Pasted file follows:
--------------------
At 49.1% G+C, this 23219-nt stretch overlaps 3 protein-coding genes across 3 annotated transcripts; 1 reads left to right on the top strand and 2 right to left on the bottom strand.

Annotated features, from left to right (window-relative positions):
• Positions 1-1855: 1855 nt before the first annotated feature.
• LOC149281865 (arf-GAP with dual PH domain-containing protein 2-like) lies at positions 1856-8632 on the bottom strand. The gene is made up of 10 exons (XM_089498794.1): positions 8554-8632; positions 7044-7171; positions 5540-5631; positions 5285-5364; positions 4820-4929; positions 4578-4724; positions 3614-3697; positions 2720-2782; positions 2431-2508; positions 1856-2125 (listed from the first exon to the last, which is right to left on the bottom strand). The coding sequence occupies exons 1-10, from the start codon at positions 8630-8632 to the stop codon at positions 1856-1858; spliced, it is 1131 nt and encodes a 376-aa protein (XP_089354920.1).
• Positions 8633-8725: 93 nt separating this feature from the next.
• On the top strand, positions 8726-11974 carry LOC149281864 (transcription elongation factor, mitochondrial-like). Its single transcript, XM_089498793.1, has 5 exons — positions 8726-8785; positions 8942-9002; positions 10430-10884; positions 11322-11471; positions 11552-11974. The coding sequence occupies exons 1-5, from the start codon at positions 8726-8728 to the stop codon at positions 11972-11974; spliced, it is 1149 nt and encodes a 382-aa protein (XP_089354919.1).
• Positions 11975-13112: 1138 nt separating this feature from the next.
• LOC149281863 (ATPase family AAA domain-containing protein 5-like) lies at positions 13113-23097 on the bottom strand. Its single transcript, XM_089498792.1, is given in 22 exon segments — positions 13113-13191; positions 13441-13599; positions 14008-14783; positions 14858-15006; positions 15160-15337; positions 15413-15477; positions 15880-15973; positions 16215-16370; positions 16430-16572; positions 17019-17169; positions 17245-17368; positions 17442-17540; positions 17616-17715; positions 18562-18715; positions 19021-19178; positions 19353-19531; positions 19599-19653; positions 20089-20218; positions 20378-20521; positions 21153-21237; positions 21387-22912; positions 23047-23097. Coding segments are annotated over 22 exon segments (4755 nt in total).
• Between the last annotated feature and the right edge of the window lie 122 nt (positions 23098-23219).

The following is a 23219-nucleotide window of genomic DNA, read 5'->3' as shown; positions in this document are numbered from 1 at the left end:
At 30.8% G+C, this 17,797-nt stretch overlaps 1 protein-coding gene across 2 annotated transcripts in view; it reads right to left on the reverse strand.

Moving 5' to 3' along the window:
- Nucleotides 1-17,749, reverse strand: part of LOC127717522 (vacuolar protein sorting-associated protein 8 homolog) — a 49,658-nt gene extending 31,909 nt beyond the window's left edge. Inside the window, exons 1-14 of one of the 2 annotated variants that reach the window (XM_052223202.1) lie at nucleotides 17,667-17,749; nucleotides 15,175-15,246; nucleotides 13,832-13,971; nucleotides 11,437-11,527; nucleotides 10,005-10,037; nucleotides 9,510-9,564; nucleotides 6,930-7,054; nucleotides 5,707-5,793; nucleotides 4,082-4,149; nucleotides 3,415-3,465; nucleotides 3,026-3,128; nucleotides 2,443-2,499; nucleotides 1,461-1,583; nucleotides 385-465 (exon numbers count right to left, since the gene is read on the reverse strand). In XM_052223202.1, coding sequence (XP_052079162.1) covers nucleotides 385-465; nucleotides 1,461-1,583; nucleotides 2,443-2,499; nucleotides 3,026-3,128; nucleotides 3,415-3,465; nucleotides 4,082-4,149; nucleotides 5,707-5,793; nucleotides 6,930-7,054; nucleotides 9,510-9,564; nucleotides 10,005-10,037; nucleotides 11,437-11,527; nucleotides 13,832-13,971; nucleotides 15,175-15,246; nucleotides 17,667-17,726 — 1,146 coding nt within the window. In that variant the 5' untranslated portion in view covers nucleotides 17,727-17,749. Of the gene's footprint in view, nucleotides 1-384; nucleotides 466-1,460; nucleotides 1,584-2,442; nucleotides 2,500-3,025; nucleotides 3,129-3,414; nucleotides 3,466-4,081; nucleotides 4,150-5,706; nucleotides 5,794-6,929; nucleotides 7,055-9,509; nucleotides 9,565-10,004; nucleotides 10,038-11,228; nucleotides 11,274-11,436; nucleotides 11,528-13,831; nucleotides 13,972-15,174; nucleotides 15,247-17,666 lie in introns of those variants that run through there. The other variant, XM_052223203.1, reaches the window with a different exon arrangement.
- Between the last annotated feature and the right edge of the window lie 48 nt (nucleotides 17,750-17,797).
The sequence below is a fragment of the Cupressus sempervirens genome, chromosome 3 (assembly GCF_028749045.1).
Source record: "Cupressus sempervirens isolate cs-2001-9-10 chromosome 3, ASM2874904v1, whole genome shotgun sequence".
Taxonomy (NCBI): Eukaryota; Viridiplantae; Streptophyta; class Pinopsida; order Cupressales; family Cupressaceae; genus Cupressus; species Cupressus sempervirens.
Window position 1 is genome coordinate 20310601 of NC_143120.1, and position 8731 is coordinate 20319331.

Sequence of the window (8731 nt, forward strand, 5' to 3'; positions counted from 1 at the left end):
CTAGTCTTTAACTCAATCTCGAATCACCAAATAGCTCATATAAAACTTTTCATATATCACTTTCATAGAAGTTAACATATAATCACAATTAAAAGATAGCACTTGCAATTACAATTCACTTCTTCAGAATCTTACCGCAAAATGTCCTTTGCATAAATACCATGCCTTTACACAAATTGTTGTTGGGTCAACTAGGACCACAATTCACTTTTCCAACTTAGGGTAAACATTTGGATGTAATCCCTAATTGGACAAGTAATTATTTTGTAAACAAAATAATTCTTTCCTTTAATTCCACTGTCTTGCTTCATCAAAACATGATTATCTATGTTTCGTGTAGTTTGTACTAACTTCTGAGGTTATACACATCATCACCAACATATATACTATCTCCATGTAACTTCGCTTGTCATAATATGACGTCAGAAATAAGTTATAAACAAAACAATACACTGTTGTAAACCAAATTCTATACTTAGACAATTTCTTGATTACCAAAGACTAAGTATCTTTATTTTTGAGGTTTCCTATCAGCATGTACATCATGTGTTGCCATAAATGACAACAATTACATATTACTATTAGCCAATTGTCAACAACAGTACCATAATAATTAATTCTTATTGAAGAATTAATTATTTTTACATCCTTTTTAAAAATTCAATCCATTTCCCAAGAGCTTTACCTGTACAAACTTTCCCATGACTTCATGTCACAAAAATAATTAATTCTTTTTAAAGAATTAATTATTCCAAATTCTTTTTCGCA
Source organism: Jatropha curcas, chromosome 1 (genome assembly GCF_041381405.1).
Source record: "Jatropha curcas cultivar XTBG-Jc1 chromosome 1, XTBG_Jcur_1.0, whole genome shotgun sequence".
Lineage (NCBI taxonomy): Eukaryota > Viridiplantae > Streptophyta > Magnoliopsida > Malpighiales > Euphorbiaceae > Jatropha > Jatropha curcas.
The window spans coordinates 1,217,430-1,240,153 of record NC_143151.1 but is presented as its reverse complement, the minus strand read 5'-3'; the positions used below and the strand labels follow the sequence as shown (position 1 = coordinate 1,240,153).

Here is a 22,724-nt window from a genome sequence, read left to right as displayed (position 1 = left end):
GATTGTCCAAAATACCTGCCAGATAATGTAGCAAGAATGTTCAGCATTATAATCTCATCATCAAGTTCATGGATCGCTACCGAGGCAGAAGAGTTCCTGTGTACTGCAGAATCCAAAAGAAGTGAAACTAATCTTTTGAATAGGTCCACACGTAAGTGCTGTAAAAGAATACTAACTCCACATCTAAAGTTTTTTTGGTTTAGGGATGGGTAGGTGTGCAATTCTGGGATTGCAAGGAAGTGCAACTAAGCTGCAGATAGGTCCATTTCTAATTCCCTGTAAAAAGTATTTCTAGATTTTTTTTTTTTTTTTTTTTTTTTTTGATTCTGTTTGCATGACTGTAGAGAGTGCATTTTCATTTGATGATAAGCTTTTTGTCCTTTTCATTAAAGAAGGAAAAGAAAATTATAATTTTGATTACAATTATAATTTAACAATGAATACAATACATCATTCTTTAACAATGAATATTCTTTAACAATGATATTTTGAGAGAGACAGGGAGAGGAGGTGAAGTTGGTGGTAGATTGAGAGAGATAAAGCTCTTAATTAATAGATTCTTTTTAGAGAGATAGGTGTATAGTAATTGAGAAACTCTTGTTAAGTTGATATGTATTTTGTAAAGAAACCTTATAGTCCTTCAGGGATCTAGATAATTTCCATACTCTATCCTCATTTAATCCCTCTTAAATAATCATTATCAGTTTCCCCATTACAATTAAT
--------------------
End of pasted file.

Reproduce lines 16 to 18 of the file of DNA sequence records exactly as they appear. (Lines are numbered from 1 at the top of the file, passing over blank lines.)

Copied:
Source record: "Cupressus sempervirens isolate cs-2001-9-10 chromosome 3, ASM2874904v1, whole genome shotgun sequence".
Taxonomy (NCBI): Eukaryota; Viridiplantae; Streptophyta; class Pinopsida; order Cupressales; family Cupressaceae; genus Cupressus; species Cupressus sempervirens.
Window position 1 is genome coordinate 20310601 of NC_143120.1, and position 8731 is coordinate 20319331.